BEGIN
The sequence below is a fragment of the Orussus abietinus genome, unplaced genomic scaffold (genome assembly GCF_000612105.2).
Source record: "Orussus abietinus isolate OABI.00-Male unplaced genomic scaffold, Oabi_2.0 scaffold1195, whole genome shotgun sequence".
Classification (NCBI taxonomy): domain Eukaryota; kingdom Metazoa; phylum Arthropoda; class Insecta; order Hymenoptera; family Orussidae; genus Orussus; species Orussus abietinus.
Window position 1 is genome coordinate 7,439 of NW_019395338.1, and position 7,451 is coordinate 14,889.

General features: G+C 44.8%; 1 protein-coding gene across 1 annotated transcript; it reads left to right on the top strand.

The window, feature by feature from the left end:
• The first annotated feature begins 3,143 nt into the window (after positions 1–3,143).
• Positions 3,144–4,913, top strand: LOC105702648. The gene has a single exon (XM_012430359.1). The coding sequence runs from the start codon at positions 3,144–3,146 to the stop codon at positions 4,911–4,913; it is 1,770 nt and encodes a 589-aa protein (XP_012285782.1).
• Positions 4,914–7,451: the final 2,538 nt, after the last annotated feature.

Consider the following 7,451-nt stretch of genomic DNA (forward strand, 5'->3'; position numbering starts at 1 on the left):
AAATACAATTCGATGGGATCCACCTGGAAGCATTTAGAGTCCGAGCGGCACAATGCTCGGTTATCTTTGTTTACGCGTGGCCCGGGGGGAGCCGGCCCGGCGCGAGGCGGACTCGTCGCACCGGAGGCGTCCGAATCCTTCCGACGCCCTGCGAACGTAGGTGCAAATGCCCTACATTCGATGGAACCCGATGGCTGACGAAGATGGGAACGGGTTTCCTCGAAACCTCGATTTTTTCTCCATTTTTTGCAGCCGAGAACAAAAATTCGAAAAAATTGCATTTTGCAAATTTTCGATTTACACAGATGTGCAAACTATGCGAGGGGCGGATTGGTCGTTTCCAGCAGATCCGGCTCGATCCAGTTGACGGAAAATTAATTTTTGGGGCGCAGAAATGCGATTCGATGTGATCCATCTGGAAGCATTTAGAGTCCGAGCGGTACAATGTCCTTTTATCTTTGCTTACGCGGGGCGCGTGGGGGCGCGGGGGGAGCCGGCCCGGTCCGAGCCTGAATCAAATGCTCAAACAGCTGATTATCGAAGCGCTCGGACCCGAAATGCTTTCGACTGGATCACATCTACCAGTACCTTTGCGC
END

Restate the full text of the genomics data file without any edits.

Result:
The sequence below is a fragment of the Orussus abietinus genome, unplaced genomic scaffold (genome assembly GCF_000612105.2).
Source record: "Orussus abietinus isolate OABI.00-Male unplaced genomic scaffold, Oabi_2.0 scaffold1195, whole genome shotgun sequence".
Classification (NCBI taxonomy): domain Eukaryota; kingdom Metazoa; phylum Arthropoda; class Insecta; order Hymenoptera; family Orussidae; genus Orussus; species Orussus abietinus.
Window position 1 is genome coordinate 7,439 of NW_019395338.1, and position 7,451 is coordinate 14,889.

General features: G+C 44.8%; 1 protein-coding gene across 1 annotated transcript; it reads left to right on the top strand.

The window, feature by feature from the left end:
• The first annotated feature begins 3,143 nt into the window (after positions 1–3,143).
• Positions 3,144–4,913, top strand: LOC105702648. The gene has a single exon (XM_012430359.1). The coding sequence runs from the start codon at positions 3,144–3,146 to the stop codon at positions 4,911–4,913; it is 1,770 nt and encodes a 589-aa protein (XP_012285782.1).
• Positions 4,914–7,451: the final 2,538 nt, after the last annotated feature.

Consider the following 7,451-nt stretch of genomic DNA (forward strand, 5'->3'; position numbering starts at 1 on the left):
AAATACAATTCGATGGGATCCACCTGGAAGCATTTAGAGTCCGAGCGGCACAATGCTCGGTTATCTTTGTTTACGCGTGGCCCGGGGGGAGCCGGCCCGGCGCGAGGCGGACTCGTCGCACCGGAGGCGTCCGAATCCTTCCGACGCCCTGCGAACGTAGGTGCAAATGCCCTACATTCGATGGAACCCGATGGCTGACGAAGATGGGAACGGGTTTCCTCGAAACCTCGATTTTTTCTCCATTTTTTGCAGCCGAGAACAAAAATTCGAAAAAATTGCATTTTGCAAATTTTCGATTTACACAGATGTGCAAACTATGCGAGGGGCGGATTGGTCGTTTCCAGCAGATCCGGCTCGATCCAGTTGACGGAAAATTAATTTTTGGGGCGCAGAAATGCGATTCGATGTGATCCATCTGGAAGCATTTAGAGTCCGAGCGGTACAATGTCCTTTTATCTTTGCTTACGCGGGGCGCGTGGGGGCGCGGGGGGAGCCGGCCCGGTCCGAGCCTGAATCAAATGCTCAAACAGCTGATTATCGAAGCGCTCGGACCCGAAATGCTTTCGACTGGATCACATCTACCAGTACCTTTGCGC